The IRS has strict rules regarding nonprofits setting up individual fundraising accounts (IFAs), as these types of activities are called. See PBUSA’s policy on IFA’s.

Is the amount paid for items purchased from a school auction tax-deductible for the buyer?

The fair market value of the item purchased is not tax-deductible. However, if a buyer pays more than the fair market value for an item, a deduction may be taken for the amount that exceeds that value. For example, if a parent pays $50 for a $25 gift certificate to a local restaurant, the parent may deduct the amount exceeding the fair market value – $25 – as a contribution. Some items, however, such as a class quilt, painted furniture, or other one-of-a-kind item cannot be easily valued and therefore the price paid is considered by the IRS as the fair market value. Similarly, the cost of a raffle ticket is considered its fair market value because it is the price a willing buyer will pay for the chance to win the prize being raffled.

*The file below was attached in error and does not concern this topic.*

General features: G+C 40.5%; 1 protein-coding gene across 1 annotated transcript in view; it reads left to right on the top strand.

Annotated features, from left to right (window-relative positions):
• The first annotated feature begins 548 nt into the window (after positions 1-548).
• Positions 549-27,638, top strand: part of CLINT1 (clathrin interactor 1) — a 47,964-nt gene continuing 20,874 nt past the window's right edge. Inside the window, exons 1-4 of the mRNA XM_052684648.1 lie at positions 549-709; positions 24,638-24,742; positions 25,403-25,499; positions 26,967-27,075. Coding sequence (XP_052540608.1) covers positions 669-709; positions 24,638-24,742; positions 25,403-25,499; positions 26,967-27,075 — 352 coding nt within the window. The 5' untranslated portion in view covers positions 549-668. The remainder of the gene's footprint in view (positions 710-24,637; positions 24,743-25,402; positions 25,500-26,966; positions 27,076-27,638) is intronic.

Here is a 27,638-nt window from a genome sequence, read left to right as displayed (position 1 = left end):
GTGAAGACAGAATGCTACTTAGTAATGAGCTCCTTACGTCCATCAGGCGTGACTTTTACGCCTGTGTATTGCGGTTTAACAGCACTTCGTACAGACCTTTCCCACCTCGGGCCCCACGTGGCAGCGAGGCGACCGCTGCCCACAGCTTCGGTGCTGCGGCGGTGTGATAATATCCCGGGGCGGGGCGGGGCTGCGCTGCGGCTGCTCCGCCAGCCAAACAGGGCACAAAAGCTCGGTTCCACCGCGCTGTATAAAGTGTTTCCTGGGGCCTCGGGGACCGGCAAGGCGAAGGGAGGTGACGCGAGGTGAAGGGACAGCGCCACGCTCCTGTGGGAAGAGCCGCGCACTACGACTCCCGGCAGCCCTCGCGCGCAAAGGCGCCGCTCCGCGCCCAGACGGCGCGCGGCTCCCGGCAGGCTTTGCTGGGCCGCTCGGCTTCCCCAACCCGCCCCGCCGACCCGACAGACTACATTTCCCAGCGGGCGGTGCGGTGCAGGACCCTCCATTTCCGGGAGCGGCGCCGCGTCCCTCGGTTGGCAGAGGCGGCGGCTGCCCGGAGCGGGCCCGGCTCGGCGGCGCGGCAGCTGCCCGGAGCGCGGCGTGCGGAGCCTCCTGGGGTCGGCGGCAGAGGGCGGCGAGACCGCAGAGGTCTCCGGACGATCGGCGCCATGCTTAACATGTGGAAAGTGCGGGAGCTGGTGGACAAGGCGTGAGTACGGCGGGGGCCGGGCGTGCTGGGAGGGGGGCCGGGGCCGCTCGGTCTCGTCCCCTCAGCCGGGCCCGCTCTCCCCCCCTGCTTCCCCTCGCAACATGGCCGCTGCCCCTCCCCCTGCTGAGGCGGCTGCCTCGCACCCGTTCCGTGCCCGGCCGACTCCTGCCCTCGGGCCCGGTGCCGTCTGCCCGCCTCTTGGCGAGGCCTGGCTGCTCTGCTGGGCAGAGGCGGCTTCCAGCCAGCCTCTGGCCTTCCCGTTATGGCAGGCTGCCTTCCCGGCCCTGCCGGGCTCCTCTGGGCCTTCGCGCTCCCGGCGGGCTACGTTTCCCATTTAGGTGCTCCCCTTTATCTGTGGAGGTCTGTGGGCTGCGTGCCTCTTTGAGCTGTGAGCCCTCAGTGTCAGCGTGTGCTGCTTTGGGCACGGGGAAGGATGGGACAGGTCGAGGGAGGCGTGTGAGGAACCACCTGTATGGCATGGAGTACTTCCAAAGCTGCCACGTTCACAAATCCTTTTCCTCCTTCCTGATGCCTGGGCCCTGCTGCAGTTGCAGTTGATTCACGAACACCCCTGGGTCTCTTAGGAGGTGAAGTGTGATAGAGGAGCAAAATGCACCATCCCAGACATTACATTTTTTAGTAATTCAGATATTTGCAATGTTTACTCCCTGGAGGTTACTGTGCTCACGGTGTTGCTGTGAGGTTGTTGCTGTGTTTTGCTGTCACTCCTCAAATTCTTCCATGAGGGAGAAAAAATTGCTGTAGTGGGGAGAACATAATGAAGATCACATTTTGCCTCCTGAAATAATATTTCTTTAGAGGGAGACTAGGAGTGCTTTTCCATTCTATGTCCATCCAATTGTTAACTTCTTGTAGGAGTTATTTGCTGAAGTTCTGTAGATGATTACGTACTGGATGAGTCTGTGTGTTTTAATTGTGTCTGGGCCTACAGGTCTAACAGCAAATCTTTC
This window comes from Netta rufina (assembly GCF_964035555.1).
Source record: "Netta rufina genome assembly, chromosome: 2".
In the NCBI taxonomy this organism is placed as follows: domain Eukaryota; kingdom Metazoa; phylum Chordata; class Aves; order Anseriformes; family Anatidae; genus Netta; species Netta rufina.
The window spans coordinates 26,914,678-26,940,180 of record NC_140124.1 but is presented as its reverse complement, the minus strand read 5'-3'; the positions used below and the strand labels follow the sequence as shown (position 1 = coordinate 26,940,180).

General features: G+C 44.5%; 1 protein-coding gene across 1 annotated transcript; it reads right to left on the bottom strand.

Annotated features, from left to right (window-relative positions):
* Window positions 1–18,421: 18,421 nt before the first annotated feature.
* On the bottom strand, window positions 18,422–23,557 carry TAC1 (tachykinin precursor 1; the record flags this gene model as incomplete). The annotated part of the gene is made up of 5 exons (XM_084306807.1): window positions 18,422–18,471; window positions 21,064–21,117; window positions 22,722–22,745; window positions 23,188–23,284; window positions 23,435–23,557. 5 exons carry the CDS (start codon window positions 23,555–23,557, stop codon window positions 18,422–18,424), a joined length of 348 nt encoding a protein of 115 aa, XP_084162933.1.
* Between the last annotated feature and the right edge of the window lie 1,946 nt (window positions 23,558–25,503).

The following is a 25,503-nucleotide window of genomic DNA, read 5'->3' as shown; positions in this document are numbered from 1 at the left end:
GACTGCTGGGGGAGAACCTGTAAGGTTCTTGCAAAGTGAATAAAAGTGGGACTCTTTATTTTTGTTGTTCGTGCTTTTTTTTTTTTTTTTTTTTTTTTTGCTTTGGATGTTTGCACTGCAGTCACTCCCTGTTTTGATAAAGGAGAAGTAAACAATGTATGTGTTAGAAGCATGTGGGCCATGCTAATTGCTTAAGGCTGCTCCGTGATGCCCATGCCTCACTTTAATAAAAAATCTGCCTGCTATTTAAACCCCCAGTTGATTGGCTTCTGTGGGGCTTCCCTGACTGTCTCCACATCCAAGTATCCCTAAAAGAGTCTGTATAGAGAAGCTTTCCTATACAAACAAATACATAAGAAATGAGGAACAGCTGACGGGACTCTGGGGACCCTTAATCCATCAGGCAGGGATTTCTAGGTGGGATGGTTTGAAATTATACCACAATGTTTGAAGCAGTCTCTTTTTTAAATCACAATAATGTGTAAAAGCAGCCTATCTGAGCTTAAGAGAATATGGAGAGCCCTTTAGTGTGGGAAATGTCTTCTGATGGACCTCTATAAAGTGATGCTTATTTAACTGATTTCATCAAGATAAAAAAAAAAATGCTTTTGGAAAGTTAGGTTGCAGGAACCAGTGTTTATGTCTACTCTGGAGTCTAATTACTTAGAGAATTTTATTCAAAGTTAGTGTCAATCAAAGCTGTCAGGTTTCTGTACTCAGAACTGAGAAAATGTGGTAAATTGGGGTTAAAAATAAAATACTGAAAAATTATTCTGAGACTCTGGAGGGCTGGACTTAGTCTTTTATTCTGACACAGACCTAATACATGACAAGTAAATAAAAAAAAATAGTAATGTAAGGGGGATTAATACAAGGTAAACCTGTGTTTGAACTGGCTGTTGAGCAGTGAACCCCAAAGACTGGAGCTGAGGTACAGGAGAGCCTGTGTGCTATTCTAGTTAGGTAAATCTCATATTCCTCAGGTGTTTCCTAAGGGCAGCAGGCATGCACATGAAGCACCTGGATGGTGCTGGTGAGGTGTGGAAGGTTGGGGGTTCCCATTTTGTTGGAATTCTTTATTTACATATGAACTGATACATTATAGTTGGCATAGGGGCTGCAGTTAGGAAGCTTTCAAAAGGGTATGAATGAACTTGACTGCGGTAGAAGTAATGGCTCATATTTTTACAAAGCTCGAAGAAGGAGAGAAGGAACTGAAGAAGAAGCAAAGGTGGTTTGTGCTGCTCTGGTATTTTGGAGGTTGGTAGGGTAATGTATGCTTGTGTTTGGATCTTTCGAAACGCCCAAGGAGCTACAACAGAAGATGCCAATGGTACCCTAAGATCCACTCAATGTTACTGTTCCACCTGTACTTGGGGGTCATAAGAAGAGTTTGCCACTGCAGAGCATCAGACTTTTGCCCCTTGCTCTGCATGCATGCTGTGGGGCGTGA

Running an Effective Meeting

Sandra Pfau Englund

Aug 30, 2019

Booster club bylaws often reference Robert’s Rules of Order as the “rules” for managing a meeting. Have you ever read Robert’s Rules? It’s a good way to get a good night’s sleep!

O.k., so, having no rules leads to muddled, oftentimes chaotic meetings. On the other hand, using strict Robert’s Rules of Order can result in confusion or imbalance, dominated by those very few who understand Robert’s Rules. According to Sandra Englund, founder of Parent Booster USA, it’s far better to use a simplified form of parliamentary procedure. Using Sandy’s Simple Parlipro for Nonprofit Organizations, you provide a solid framework for your meeting that encourages everyone to participate and stops any one person from controlling it.